• No dependency on distributed storage; single server nodes are autonomous
    • An HTTP pull model for time series collection
    • Pushing time series is supported via an intermediary gateway for batch jobs
    • Targets are discovered via service discovery or static configuration
    • Multiple modes of graphing and dashboarding support
    • Support for hierarchical and horizontal federation

    Loki: like Prometheus, but for logs.

    Loki is a horizontally-scalable, highly-available, multi-tenant log aggregation system inspired by Prometheus. It is descibed as cost effective and easy to operate.

    Loki does not index the contents of the logs, but rather a set of labels for each log stream. Compared to other log aggregation systems, Loki:

    • does not do full-text indexing on logs. By storing compressed, unstructured logs and only indexing metadata, Loki is simpler to operate and cheaper to run.
    • indexes and groups log streams using the same labels you’re already using with Prometheus, enabling you to seamlessly switch between metrics and logs using the same labels that you’re already using with Prometheus.
    • is an especially good fit for storing Kubernetes Pod logs. Metadata such as Pod labels is automatically scraped and indexed.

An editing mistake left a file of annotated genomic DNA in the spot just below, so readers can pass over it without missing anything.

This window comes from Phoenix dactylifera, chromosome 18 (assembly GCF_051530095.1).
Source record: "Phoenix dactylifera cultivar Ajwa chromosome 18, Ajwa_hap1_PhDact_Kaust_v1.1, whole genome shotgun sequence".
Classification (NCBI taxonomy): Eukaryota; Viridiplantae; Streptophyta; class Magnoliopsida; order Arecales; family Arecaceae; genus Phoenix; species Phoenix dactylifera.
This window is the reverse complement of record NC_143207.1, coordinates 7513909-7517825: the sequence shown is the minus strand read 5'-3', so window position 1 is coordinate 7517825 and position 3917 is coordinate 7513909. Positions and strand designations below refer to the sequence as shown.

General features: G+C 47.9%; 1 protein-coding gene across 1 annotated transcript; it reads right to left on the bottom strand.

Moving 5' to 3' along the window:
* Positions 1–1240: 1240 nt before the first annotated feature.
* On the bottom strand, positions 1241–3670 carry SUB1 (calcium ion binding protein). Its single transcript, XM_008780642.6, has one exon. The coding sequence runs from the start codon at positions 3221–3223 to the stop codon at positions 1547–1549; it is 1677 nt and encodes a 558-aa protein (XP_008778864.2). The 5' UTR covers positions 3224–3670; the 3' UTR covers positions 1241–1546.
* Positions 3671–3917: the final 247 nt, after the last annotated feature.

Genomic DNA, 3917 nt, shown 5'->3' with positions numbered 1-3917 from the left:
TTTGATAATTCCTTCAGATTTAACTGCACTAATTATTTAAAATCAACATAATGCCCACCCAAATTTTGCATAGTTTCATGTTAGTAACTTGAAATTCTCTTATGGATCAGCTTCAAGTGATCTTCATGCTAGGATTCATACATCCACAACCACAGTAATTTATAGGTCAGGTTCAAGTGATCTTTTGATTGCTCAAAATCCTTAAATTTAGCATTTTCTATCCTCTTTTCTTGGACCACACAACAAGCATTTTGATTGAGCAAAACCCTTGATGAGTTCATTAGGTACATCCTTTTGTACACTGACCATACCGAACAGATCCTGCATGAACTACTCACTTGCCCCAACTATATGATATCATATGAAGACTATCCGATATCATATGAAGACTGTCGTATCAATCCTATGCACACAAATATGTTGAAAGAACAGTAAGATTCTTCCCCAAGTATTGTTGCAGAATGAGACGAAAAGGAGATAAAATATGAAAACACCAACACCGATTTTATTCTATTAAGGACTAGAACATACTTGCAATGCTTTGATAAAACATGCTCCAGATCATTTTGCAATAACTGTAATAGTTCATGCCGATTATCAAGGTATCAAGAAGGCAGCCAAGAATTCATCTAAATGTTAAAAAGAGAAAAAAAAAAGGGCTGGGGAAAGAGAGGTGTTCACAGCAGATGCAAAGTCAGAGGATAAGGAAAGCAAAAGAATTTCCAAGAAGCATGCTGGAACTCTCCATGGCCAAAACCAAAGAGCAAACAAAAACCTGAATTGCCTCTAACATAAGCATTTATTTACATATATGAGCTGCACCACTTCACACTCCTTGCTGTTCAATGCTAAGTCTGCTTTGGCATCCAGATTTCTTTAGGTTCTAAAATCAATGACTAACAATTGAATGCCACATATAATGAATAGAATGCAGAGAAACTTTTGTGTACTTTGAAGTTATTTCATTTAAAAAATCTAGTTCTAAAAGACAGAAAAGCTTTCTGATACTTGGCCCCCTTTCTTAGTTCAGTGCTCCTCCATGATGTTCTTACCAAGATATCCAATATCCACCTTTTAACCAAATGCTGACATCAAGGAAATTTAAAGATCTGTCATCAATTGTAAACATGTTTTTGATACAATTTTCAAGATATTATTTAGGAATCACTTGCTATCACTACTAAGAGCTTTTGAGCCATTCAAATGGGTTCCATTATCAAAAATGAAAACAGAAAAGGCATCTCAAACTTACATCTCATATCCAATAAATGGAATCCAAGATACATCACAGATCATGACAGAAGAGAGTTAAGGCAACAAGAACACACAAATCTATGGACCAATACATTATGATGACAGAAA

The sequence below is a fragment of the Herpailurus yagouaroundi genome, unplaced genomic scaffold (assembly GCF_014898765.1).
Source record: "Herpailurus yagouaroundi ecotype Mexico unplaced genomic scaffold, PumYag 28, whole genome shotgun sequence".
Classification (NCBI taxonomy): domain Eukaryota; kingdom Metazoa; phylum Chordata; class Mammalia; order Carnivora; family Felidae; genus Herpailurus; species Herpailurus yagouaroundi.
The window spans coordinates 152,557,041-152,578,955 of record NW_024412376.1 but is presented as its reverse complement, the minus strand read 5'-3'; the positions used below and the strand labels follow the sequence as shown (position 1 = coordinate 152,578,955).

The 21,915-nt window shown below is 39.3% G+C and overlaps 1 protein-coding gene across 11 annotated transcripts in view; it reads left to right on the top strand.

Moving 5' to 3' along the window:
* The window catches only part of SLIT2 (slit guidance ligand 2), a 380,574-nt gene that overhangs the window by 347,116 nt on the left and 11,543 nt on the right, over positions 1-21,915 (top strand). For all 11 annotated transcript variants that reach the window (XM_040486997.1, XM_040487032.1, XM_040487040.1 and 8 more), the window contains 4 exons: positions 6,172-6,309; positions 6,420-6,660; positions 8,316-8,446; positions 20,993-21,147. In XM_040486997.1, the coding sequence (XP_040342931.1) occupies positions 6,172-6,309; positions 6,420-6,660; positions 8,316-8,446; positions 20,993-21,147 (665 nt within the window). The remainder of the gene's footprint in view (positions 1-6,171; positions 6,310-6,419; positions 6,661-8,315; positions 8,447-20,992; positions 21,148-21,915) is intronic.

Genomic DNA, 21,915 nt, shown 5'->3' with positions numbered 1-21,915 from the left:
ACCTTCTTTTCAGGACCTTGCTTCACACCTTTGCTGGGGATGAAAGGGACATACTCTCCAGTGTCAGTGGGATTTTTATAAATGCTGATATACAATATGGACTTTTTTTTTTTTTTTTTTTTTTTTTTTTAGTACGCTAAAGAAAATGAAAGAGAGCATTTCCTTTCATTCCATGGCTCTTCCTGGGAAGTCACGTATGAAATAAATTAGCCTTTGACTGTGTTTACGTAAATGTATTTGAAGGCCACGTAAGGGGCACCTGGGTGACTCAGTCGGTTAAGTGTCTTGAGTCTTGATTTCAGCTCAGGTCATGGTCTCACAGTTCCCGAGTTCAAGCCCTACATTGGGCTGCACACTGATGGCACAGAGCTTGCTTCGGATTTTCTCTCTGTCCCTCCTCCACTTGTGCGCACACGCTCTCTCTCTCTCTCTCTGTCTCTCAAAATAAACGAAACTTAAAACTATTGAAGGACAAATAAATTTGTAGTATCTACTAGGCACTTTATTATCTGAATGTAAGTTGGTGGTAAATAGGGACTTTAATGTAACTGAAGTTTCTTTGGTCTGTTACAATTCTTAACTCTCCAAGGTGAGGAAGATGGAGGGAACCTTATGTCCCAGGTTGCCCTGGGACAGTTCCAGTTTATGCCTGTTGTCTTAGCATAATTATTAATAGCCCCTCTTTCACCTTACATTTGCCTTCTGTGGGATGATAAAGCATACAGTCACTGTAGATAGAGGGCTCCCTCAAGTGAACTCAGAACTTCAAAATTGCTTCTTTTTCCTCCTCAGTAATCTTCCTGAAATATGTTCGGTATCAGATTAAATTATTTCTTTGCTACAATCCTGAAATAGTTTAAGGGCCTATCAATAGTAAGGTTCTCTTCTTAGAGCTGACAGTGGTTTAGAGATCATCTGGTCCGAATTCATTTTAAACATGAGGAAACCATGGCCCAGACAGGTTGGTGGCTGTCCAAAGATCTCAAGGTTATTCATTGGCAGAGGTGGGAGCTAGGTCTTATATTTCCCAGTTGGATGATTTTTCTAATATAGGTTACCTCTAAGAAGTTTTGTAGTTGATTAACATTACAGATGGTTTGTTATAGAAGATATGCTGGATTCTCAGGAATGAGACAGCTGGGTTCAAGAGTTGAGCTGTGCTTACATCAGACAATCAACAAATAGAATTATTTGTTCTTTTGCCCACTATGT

• has native support in Grafana (needs Grafana v6.0).

    A Loki-based logging stack consists of 3 components:

    • promtail is the agent, responsible for gathering logs and sending them to Loki.
    • loki is the main server, responsible for storing logs and processing queries.
    • Grafana for querying and displaying the logs.

    Loki is like Prometheus, but for logs: we prefer a multidimensional label-based approach to indexing and want a single-binary, easy to operate a system with no dependencies. Loki differs from Prometheus by focusing on logs instead of metrics, and delivering logs via push, instead of pull.

    ELK - Elasticsearch, Logstash, Kibana

    Elasticsearch is an open source, distributed, RESTful search engine.

    Logstash is a tool that transports and processes your logs, events, or other data.

    Kibana is a browser-based analytics and search dashboard for Elasticsearch.

    These tools work together and represent a reliable solution used for Kubernetes monitoring and log aggregation.

    EFK - Fluentd, Elasticsearch, Kibana.

    Same as ELK, just change ElasticSearch by Fluentd.

    Fluentd collects events from various data sources and writes them to files, RDBMS, NoSQL, IaaS, SaaS, Hadoop, and so on. Fluentd helps in unifying logging infrastructure.

    Fluentd has a UI called Fluent UI used to start/stop/configure Fluentd, but it can also integrate with other tools like Kibana.

    ELK vs EFK

    ELK and EFK stacks are both based on Logstash and Kibana, but the fact that ElasticSearch and Fluentd are different makes these two stacks useful for different use cases. For instance:

    • Logstash uses algorithmic statements for event routing, while Fluentd uses Tags.
    • Logstash has a centralized plugin ecosystem and Fluentd has a decentralized one.
    • Logstash reliability may be enforced using Redis while Fluentd has a built-in reliability mechanism.
    • Usually, Logstash uses more memory than Fluentd.